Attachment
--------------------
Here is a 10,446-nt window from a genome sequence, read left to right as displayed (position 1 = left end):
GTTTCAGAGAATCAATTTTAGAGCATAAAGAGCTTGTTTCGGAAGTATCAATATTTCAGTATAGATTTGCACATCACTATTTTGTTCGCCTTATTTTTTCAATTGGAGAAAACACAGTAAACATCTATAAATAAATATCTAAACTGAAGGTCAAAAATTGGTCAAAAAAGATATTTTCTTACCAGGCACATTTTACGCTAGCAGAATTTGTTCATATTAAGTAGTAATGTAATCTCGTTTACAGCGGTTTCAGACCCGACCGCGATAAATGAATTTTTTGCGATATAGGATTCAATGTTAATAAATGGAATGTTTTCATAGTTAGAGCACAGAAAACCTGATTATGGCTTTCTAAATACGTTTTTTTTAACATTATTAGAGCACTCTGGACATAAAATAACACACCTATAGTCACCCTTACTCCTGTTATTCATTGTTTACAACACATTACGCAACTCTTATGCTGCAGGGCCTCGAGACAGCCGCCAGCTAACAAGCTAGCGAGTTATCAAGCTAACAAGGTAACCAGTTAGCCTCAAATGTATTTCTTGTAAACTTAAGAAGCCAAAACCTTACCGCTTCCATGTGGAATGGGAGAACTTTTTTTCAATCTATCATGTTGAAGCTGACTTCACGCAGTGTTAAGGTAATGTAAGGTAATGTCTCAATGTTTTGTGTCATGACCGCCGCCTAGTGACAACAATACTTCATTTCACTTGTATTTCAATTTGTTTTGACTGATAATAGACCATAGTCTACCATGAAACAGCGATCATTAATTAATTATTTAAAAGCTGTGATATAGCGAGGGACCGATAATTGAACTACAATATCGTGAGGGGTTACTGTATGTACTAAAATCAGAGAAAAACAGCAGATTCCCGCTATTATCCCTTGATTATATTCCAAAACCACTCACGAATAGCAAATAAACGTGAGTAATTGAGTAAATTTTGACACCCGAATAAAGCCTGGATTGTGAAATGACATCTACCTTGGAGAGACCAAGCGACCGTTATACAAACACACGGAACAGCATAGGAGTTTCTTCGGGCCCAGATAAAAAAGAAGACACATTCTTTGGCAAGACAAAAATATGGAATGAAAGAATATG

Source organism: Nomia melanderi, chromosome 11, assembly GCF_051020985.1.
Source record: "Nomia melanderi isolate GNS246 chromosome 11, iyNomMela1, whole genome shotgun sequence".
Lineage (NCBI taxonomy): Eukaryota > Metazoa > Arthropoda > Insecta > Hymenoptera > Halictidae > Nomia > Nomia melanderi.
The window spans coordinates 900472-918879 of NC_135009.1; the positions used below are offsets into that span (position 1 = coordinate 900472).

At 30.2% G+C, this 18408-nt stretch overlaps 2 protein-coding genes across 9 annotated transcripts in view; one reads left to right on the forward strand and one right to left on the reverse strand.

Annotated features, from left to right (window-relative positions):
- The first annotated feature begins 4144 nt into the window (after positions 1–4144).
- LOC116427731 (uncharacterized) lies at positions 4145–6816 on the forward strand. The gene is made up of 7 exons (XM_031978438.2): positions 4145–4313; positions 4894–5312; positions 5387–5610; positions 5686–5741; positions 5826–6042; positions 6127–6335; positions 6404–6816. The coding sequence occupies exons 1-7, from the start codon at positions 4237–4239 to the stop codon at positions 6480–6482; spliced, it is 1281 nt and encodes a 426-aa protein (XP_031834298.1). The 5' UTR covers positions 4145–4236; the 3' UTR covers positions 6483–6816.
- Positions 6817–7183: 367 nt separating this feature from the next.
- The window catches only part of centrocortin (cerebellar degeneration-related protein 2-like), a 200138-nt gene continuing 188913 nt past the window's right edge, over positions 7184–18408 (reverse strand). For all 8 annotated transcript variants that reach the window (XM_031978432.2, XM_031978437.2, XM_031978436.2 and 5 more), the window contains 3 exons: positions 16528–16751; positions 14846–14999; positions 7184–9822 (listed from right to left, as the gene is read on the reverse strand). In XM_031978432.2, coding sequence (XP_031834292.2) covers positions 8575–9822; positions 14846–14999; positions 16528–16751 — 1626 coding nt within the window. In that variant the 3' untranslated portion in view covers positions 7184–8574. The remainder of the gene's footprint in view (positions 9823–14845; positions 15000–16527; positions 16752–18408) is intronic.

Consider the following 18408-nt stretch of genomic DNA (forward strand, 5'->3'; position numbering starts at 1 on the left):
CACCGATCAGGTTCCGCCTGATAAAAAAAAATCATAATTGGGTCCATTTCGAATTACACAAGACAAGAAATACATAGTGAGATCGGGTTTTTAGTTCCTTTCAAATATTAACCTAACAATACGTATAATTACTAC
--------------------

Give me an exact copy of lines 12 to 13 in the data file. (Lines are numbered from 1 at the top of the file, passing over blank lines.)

- The window catches only part of centrocortin (cerebellar degeneration-related protein 2-like), a 200138-nt gene continuing 188913 nt past the window's right edge, over positions 7184–18408 (reverse strand). For all 8 annotated transcript variants that reach the window (XM_031978432.2, XM_031978437.2, XM_031978436.2 and 5 more), the window contains 3 exons: positions 16528–16751; positions 14846–14999; positions 7184–9822 (listed from right to left, as the gene is read on the reverse strand). In XM_031978432.2, coding sequence (XP_031834292.2) covers positions 8575–9822; positions 14846–14999; positions 16528–16751 — 1626 coding nt within the window. In that variant the 3' untranslated portion in view covers positions 7184–8574. The remainder of the gene's footprint in view (positions 9823–14845; positions 15000–16527; positions 16752–18408) is intronic.

Consider the following 18408-nt stretch of genomic DNA (forward strand, 5'->3'; position numbering starts at 1 on the left):